As I back out of my parents’ driveway, my mother appears at the front door and waves frantically for me to stop. She disappears inside for a minute, then pops out again with something in her arms. She runs across the yard and tosses it into the back seat of the car.
“Here,” she says. “Eat these.”
I look in the rear view mirror and see at least six spotty bananas.
“Thanks, mom–but we’re good,” I say. “We packed lunch.”
She blinks at me. “Take them. What if the car breaks down in the middle of nowhere and it’s dark and it takes a tow truck hours to get there?”
I roll my eyes because her hypotheticals are always like this. Someone’s always getting stranded somewhere dangerous, without food or water, in the dark.
“Okay,” I nod, “okay.”
I wave goodbye and start backing the car toward the street but then she’s walking with us, talking to us through the window about something she just remembered. “I almost forgot!” she cries. “Wait one more second!”
Five minutes later she comes out of the house dragging something in a large trash bag. “‘Pop the trunk!” she yells cheerfully.
I look at Scott. “What in the hell?” I whisper.
He squints out the window. “It could be a comforter,” he says. “Or a collection of bathmats.”
It is, in fact, a bunch of old rugs. “I thought your dogs might want to lie on them,” she says, out of breath.
She’s probably right, so I pop the trunk.
I immediately realize that popping the trunk is a mistake. There is a lot of room in there that can be filled with random supplies. Within 15 minutes we accumulate a pan of brownies, 4 bottles of water, 2 pounds of button mushrooms, a container of hand sanitizer, a glass vase, a set of Tupperware, several items of clothing, and a rice cooker.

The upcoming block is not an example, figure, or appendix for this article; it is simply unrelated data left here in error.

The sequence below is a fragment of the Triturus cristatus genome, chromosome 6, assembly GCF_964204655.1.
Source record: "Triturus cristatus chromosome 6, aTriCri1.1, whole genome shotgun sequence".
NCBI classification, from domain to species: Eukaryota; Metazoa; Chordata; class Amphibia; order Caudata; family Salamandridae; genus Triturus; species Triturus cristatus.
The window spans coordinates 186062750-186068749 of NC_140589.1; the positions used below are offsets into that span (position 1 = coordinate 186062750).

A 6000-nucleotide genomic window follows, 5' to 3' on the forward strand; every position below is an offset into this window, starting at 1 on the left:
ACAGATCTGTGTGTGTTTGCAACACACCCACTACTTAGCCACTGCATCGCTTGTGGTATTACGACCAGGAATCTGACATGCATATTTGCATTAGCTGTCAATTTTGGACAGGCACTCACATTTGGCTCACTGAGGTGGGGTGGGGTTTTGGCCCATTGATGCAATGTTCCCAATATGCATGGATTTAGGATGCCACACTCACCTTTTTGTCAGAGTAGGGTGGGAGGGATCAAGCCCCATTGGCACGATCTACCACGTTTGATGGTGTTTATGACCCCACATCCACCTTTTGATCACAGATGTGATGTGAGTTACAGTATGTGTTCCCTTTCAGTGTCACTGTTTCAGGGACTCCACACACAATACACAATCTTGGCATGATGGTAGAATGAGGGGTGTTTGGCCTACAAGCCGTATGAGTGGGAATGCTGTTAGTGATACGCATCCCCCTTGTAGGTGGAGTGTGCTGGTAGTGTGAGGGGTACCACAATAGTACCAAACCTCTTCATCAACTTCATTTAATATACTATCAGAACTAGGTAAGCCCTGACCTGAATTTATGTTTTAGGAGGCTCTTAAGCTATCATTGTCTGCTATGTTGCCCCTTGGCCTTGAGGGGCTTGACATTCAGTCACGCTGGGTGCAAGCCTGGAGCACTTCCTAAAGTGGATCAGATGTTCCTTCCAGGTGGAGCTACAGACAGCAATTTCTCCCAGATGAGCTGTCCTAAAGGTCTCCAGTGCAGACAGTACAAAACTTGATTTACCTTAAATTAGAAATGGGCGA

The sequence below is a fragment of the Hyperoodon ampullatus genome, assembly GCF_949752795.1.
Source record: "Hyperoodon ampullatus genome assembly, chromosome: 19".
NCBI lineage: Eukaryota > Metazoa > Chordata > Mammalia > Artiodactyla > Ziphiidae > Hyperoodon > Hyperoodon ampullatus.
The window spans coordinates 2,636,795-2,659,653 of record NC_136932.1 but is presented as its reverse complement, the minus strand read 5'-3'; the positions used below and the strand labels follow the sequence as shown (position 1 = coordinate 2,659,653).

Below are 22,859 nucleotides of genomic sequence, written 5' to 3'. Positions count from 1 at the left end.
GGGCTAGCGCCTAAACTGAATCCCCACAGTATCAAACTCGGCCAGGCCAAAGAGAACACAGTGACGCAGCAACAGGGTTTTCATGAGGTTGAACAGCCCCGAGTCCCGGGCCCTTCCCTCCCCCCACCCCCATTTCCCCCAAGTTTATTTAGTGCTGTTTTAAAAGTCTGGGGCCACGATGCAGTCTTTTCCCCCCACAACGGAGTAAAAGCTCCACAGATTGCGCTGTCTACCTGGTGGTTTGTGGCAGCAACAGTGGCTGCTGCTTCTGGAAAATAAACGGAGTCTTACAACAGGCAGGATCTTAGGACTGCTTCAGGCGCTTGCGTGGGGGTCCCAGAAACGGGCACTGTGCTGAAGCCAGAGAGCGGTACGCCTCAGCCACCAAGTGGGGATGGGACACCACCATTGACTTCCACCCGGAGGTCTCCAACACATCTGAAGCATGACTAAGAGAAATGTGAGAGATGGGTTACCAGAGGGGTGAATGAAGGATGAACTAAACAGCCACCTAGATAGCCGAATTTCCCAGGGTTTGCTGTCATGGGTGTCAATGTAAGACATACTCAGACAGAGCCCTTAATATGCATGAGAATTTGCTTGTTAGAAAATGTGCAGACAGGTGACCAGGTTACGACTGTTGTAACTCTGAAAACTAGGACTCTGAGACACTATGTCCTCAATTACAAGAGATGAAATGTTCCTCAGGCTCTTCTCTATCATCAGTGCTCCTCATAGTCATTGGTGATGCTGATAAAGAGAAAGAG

“I’m done,” she announces, as Scott half hugs her, half forcibly removes her to the grass.
“We’ll see you in August!” I shout, and we inch out the driveway and accelerate up the street. Scott punches the radio buttons and rolls down the windows, and I check the bananas out in the rear view mirror.
“Hand me a good one,” I tell him, as we merge onto the highway and head back to Alabama.
I don’t have a recipe for you today because we’ve been on the road, but I have something else. You see, we went back to Virginia (and stayed with my parents) because Scott’s a capella group from college had a reunion performance on Saturday. A lot of alums like Scott came back and sang. So instead of a recipe, here’s a piece of music by The Academical Village People. This is the version of Angel, by Aerosmith, that they sang that night.
Isn’t it awesome?